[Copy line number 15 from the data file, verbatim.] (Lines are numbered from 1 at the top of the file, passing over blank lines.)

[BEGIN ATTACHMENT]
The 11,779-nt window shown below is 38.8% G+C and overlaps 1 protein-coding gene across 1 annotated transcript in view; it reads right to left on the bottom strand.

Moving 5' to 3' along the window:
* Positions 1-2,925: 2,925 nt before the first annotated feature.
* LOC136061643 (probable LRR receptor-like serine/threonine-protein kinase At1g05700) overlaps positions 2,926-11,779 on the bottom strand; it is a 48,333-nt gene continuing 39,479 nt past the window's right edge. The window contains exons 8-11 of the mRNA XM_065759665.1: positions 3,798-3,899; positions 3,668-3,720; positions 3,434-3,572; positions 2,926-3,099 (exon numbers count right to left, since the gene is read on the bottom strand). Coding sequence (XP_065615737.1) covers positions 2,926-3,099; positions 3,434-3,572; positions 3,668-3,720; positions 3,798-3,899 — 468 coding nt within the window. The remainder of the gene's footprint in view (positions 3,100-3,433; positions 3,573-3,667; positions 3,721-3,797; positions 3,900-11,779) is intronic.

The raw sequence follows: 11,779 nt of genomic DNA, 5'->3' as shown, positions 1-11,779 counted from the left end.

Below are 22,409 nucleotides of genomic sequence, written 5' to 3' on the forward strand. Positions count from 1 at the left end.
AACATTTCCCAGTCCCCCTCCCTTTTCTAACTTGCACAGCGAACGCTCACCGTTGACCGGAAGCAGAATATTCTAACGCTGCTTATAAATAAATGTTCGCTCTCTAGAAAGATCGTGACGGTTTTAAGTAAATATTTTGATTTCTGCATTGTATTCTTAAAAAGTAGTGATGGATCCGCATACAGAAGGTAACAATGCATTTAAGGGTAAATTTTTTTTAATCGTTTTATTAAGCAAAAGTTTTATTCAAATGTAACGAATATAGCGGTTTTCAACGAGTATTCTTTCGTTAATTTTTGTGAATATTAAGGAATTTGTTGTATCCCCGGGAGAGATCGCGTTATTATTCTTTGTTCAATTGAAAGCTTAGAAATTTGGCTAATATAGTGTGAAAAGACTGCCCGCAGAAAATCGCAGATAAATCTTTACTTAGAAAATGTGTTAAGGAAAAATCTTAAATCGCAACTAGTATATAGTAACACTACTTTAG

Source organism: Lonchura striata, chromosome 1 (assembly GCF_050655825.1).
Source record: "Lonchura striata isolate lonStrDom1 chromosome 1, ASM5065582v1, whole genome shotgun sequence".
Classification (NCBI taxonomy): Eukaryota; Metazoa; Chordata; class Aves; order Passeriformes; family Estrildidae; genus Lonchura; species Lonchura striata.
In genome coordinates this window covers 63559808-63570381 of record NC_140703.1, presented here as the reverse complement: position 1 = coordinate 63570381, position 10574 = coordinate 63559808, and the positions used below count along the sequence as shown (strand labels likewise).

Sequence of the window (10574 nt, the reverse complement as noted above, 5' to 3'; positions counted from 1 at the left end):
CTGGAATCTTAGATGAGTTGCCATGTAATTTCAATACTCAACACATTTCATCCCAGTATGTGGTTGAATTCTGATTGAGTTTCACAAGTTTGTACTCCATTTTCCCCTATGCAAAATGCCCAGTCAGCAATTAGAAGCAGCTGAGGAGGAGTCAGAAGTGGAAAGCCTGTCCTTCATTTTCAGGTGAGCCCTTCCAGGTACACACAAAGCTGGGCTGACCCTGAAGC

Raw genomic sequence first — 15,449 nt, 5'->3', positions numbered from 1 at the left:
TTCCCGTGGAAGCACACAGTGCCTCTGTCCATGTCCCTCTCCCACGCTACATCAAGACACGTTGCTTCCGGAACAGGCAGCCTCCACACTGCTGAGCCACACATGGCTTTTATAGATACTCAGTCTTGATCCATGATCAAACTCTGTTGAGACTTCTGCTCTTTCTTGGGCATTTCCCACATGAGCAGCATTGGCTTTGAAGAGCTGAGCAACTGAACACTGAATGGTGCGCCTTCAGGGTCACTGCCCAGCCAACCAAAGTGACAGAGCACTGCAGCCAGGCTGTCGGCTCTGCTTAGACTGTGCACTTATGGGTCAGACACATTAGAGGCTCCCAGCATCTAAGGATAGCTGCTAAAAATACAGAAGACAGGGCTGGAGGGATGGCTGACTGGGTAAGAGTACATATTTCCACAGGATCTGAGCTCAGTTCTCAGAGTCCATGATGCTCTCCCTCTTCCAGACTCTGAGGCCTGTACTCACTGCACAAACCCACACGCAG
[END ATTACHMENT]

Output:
TTCCCGTGGAAGCACACAGTGCCTCTGTCCATGTCCCTCTCCCACGCTACATCAAGACACGTTGCTTCCGGAACAGGCAGCCTCCACACTGCTGAGCCACACATGGCTTTTATAGATACTCAGTCTTGATCCATGATCAAACTCTGTTGAGACTTCTGCTCTTTCTTGGGCATTTCCCACATGAGCAGCATTGGCTTTGAAGAGCTGAGCAACTGAACACTGAATGGTGCGCCTTCAGGGTCACTGCCCAGCCAACCAAAGTGACAGAGCACTGCAGCCAGGCTGTCGGCTCTGCTTAGACTGTGCACTTATGGGTCAGACACATTAGAGGCTCCCAGCATCTAAGGATAGCTGCTAAAAATACAGAAGACAGGGCTGGAGGGATGGCTGACTGGGTAAGAGTACATATTTCCACAGGATCTGAGCTCAGTTCTCAGAGTCCATGATGCTCTCCCTCTTCCAGACTCTGAGGCCTGTACTCACTGCACAAACCCACACGCAG